Is There an Ideal Age?
BY WILDA FERGUSON
I turned 74 years old last month. How did that happen?
I recall a time someone asked me, “If you could be any age, what would it be?” I don't remember my answer but am relatively certain it was not 74. I remember wanting to be a different age....16 so I could get a driver’s license, 18 so I could graduate from high school, 22 so I could graduate from college and get on with life, and then 65 so I could retire and do just what I wanted to do. It seems we are always looking to be some other place, in some other time.
These recollections caused me to spend some time thinking about age. It so defines us, especially in this culture. Age influences how we act, feel and view ourselves.
The viewing of ourselves and others is particularly significant and within our power to change. We have preconceived notions of what an 18 year old thinks and does. We have defined ideas of what a 74 year should do.
I recalled Eric Erikson’s thoughts about the tasks we should address in each decade of life. I think he was right about the life experiences that we need to address: being a child, growing into adolescence and young adulthood, developing skills to support ourselves, building a family, making friends, preparing for old age, and accepting changes that come with all stages of our development. I suspect most of us are so busy doing that we rarely think about how we are progressing as we address, manage and complete all the tasks Erikson would say need to be addressed in each decade/stage
of life development. Sometimes, we have no choice!
I have always tried to pack as much into a day as I possibly could. But in February 2007, my body took over and created mobility issues that forced me to stop. I saw this quote on Facebook: “I really don’t mind getting older but my body is taking it badly!” That's exactly how I felt that February day. I was angry and scared, but eventually grew to appreciate the slowing down. I began to focus on living in the moment and not thinking about what I was going to do next. I realized I was seeing things I had ignored for years: the subtle changing of the seasons as buds began to form in the flower bed beside my carport, the cardinal that perched on the railing of my deck, the smile of the child in the grocery cart next to me, the gentle breathing of my soul-friend, my dog, Miss Babs.
It took some time for me to slow down. I would wake up and wonder what I needed to accomplish that day, think about writing a to-do list, wonder if it mattered to anyone if I got up. I could work myself into a state about my inability to DO. I worked on not being anxious about my health, my financial stability, the health of family and friends, the state of the country and world. I ran across the following poem which put these anxieties into perspective, even though my anxieties have never focused on house chores!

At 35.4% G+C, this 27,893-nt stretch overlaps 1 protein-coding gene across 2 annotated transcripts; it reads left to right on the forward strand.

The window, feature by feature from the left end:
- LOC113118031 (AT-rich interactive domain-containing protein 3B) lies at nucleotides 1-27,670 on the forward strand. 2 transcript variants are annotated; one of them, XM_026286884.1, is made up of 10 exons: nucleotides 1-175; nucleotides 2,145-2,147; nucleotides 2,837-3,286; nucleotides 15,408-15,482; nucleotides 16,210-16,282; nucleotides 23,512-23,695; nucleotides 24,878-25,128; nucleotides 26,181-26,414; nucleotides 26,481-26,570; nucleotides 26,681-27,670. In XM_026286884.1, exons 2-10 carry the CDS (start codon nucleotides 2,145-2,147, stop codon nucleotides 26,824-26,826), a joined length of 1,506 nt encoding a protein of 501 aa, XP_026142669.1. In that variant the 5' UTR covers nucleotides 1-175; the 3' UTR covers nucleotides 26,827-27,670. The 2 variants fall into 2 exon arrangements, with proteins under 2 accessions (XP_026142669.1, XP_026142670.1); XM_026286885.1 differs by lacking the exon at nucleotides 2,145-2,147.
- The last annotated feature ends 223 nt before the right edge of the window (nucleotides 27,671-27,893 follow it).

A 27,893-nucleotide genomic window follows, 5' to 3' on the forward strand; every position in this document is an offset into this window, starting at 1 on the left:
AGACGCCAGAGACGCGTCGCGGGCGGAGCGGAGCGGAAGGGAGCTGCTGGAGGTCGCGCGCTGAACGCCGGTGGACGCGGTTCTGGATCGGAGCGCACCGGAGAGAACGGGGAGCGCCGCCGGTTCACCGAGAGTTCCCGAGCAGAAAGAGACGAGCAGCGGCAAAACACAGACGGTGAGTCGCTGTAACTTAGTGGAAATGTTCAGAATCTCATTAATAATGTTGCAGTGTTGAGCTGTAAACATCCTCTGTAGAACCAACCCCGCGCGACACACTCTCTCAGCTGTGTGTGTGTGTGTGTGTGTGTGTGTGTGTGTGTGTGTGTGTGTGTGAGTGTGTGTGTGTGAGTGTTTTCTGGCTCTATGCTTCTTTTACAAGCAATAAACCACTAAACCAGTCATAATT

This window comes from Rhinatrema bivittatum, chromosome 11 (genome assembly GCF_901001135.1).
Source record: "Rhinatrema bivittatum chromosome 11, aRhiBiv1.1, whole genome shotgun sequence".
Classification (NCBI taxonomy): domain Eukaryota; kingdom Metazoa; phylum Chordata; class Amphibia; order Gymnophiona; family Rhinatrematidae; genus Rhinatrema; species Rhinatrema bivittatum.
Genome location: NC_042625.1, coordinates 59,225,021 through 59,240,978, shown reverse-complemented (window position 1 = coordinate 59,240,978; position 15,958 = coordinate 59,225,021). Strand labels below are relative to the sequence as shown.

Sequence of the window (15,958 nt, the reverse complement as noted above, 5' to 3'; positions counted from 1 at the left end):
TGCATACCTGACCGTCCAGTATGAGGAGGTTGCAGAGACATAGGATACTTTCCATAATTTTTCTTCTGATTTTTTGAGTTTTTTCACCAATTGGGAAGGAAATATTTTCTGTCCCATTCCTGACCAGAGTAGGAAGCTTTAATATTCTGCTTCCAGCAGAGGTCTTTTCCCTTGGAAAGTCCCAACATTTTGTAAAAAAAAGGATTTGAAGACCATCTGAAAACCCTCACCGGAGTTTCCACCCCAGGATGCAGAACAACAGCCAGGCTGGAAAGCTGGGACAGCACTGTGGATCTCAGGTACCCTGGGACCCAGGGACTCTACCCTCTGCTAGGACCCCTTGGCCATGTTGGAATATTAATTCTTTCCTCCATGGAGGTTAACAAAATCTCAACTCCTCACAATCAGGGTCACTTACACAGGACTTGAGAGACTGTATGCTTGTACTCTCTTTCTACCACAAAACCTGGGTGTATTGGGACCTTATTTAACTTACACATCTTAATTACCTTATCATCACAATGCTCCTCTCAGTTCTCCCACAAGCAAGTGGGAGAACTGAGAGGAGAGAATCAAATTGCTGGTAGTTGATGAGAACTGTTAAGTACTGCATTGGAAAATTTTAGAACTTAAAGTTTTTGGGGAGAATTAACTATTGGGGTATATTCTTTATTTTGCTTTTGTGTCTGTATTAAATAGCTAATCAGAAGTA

Dust If You Must
Dust if you must, but wouldn’t it be better
To paint a picture or write a letter,
Bake a cake or plant a seed,
Ponder the difference between want and need?
Dust if you must but there’s not much time,
With rivers to swim and mountains to climb;
Music to hear and books to read;
Friends to cherish and life to lead.
Dust if you must but the world’s out there
With the sun in your eyes and wind in your hair;
A flutter of snow, a shower of rain
This day will not come around again.
Dust if you must, but bear in mind
Old age will come and it’s not kind!
And when you go (and go you must)
You yourself will make more dust!
This poem was written by Rose Milligan from Lancaster in Lancashire, England. She wrote it based on Genesis 3:19. It comes down to a stark reality: each minute that we grow older, we will have
used that minute wisely, or not. C.S. Lewis said “You can’t go back and change the beginning but you
can start here to change the ending.”
I began to ponder my life and wonder if there are things I would like to change. I concluded that I need to play more! I need to stop obsessing about the state of the world and strive to make a tiny difference in the life of a person, an animal, a plant every single day. I need to live in this very moment.
So, the answer to the question of what age I would like to be is 74!
As Robert Browning says, “Grow old with me! The best is yet to be, the last of life for which the first
was made.” It has taken every minute of these 74 years to create the person I am, for better or worse. I am striving to appreciate the good, accept the not so good, let go of the negative and look forward to every day with anticipation and love for all creation.
Wilda Ferguson is a retired social worker who spent her career in various social service departments, the Department for the Aging, and Westminster Canterbury of Richmond. She also served as city manager of Manassas Park, VA and worked for a Virginia Health Insurance company. She has been active at Chrysalis Institute since the late 1990s and served as choir director/organist in several local churches.